Active Directory (AD) delegation is critical part of many organizations' IT infrastructure. By delegating administration, you can grant users or groups only the permissions they need without adding users to privileged groups (e.g., Domain Admins, Account Operators). The simplest way to accomplish delegation is by using the Delegation of Control Wizard in the Microsoft Management Console (MMC) Active Directory Users and Computers snap-in.
Although the Delegation of Control Wizard provides an easy way to delegate permissions, there's no corresponding wizard for removing delegated permissions. Somebody at Microsoft must have noticed this shortcoming and created a command-line program named Dsrevoke.exe that can remove the permission entries added by the Delegation of Control Wizard.
However, the Dsrevoke.exe program has two important technical limitations, which are documented in the Microsoft article "When you use the Dsrevoke command-line tool to report permissions for all the organizational units in a Windows Server 2003-based domain, the tool may not return all the access control entries." These limitations are:
- Dsrevoke.exe can find only up to 1,000 OUs in a single search. The suggested workaround for this limitation is to start the program's search in a more deeply nested organizational unit (OU) to reduce the number of results.
- Dsrevoke.exe fails if any OUs contain a forward slash (/) character in their names. There's no workaround for this limitation other than to rename the offending OUs.
When working with Dsrevoke.exe recently, I was able to work around the first problem, but then I ran into the second problem. For organizational reasons, renaming the OUs to remove the slash character wasn't an option. Besides, the slash is a valid character in an OU name, and Dsrevoke.exe should work no matter whether an OU contains a slash in its name or not. Also, working around the 1,000 OU limit in my environment was time-consuming.
Because of these problems, I decided to see if there were any built-in alternatives to Dsrevoke.exe. Starting in recent versions of Windows, the Dsacls.exe program provides a way of removing the permissions added by the Delegation of Control Wizard. Although it doesn't fail if an OU contains a slash in its name, Dsacls.exe can't search subcontainers for permissions like Dsrevoke.exe does.
I first decided to just write a simple script to search for OUs and call Dsacls.exe to remove the delegated permissions from each OU. However, as I thought about how I wanted to design such a script, it occurred to me that I would also like to see a list of which OUs had permissions delegated to a particular user or group. Dsrevoke.exe and Dsacls.exe can produce a list of permissions, but the output is very long and technical. I wanted something simpler.
Due to the limitations in Dsrevoke.exe and Dsacls.exe, and my desire to get shorter output, I decided to write a Windows PowerShell script to get the functionality I wanted. The result is Remove-DSACE.ps1. Before I discuss this script, though, I need to provide some background information about what happens when you use the Delegation of Control Wizard as well as cover some basic Windows security concepts.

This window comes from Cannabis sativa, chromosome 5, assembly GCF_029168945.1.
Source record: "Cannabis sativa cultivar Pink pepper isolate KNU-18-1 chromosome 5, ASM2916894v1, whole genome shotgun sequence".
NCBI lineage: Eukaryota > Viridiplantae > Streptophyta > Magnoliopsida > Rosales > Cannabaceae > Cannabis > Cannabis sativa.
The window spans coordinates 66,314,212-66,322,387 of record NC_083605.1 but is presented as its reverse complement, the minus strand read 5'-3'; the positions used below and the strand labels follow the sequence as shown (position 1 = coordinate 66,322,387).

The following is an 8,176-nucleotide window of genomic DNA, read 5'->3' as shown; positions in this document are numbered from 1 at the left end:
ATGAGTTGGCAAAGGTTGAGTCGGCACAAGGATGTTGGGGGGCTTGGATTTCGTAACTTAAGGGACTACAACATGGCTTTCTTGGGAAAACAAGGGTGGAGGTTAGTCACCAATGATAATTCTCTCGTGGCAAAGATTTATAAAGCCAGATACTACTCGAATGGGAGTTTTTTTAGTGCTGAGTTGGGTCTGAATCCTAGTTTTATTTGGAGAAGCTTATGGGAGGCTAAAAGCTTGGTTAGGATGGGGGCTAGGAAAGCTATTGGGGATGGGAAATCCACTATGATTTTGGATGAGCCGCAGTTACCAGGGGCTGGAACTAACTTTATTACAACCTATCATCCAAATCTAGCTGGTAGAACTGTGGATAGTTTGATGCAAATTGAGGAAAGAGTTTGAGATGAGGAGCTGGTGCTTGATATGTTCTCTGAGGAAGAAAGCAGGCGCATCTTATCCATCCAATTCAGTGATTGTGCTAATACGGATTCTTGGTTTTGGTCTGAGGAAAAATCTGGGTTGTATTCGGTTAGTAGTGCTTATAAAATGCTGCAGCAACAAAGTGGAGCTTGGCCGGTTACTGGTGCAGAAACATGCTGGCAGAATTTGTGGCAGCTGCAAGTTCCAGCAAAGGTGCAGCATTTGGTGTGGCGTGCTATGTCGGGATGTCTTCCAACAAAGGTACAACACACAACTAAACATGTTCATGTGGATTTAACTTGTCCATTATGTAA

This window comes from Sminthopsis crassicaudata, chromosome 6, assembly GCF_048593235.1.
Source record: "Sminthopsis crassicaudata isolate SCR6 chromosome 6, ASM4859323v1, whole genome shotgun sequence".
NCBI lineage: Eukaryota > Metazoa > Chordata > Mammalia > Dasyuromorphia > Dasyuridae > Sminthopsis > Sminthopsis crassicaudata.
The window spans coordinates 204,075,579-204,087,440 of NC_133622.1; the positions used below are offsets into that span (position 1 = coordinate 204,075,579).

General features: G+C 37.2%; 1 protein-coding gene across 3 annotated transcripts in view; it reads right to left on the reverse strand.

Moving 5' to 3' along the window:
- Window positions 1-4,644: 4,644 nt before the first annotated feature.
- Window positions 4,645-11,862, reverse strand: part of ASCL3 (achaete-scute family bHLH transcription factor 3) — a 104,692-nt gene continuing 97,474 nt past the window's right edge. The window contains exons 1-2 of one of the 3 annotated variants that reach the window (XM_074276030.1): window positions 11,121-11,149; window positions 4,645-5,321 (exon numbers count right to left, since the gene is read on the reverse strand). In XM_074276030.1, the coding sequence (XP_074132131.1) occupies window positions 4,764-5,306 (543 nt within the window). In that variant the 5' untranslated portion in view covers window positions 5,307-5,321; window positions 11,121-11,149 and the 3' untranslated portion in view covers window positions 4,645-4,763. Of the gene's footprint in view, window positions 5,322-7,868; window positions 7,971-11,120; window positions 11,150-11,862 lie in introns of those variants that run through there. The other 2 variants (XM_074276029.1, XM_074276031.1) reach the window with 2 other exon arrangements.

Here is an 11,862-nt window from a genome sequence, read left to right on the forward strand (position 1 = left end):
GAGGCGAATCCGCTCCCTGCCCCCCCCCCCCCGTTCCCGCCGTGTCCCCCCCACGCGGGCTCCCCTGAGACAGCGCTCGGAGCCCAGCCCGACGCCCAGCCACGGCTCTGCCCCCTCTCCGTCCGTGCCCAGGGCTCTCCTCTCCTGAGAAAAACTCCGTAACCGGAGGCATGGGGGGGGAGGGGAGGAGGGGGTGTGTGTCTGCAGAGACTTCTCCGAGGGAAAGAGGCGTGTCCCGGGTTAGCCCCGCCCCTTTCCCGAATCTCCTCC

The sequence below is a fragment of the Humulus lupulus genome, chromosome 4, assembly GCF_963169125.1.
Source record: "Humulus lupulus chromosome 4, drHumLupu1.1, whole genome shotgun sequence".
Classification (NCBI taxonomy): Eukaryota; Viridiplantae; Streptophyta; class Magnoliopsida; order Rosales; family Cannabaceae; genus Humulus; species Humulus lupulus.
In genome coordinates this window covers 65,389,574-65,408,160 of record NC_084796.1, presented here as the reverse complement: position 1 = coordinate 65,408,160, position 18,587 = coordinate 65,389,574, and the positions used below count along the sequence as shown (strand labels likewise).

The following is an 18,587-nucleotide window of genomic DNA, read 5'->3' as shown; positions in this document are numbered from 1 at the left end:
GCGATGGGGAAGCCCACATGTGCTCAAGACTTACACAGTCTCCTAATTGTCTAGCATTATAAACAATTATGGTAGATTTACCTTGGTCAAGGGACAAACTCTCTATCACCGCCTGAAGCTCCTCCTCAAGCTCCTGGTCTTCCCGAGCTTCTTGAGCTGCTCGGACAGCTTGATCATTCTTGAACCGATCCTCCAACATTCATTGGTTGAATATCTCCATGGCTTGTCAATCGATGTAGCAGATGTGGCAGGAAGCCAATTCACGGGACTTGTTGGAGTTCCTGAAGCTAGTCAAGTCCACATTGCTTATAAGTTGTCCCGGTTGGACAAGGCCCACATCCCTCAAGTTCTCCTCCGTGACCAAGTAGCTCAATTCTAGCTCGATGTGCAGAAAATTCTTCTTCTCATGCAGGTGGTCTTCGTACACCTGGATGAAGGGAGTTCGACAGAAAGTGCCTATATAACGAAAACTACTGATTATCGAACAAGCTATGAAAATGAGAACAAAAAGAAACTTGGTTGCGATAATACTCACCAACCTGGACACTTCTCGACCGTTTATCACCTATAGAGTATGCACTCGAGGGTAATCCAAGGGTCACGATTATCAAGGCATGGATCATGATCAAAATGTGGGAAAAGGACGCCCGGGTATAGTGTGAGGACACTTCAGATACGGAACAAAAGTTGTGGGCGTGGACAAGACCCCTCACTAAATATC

Adding Delegated Permissions with the Wizard
As I previously mentioned, the Delegation of Control Wizard provides an easy way to delegate permissions. For example, suppose you want members of the Password Reset group to be able to reset passwords for users in the All Users OU in your AD domain. To do this, you need to perform these steps:
- Open the Active Directory Users and Computers console.
- Right-click the All Users OU and choose Delegate Control, as shown in Figure 1. Click the Next button to advance past the wizard's welcome page.
- On the wizard's Users or Groups page, click the Add button.
- In the Select Users, Computers, or Groups dialog box, enter the group's name (Password Reset), click the Check Names button to make sure the group's name is correct, and click OK, as shown in Figure 2.
- After making sure the group's name is listed on the Users or Groups page, click Next, as shown in Figure 3.
- On the Tasks to Delegate page, select Reset user passwords and force password change at next logon and click Next, as shown in Figure 4.
- Verify the information in the final page of the wizard and click Finish.
When you click the Finish button, the Delegation of Control Wizard adds the requested permissions to the All Users OU. You can view the effects of the delegation by right-clicking the All Users OU, choosing Properties, and selecting the Security tab. (If the Security tab isn't visible, enable the Advanced Features option on the View menu of the Active Directory Users and Computers console.) For a detailed view, you can click the Advanced button. Figure 5 shows the Advanced Security Settings dialog box that appears.
ACLs, ACEs, and Trustees—Oh My!
To understand the information being provided in the Advanced Security Settings dialog box, you need to know about the following Windows security concepts: access control list (ACL), access control entry (ACE), trustee, and inheritance. You also need to understand these concepts to use Remove-DSACE.ps1.
ACL. There are two kinds of ACLs: discretionary ACLs (DACLs) and system ACLs (SACLs). A DACL identifies the accounts that are allowed or denied access to an object. A SACL describes how an administrator wants to log attempts to access an object (i.e., auditing).
ACE. An ACL is composed of ACEs. Each ACE identifies a trustee and specifies the trustee's access (allow, deny, or audit) for the object. The Delegation of Control Wizard adds ACEs to an AD container's DACL. Figure 5 shows the DACL for the All Users OU. In this figure, the term permission entry is synonymous with ACE.
Trustee. A trustee is the entity (a user, security group, or logon session) to which an ACE applies. Each ACE applies to a single trustee. In Figure 5, the term Principal is synonymous with trustee. Figure 5 shows that there are two ACEs assigned to the Password Reset group. In other words, the Password Reset group is the trustee (principal) for these two ACEs.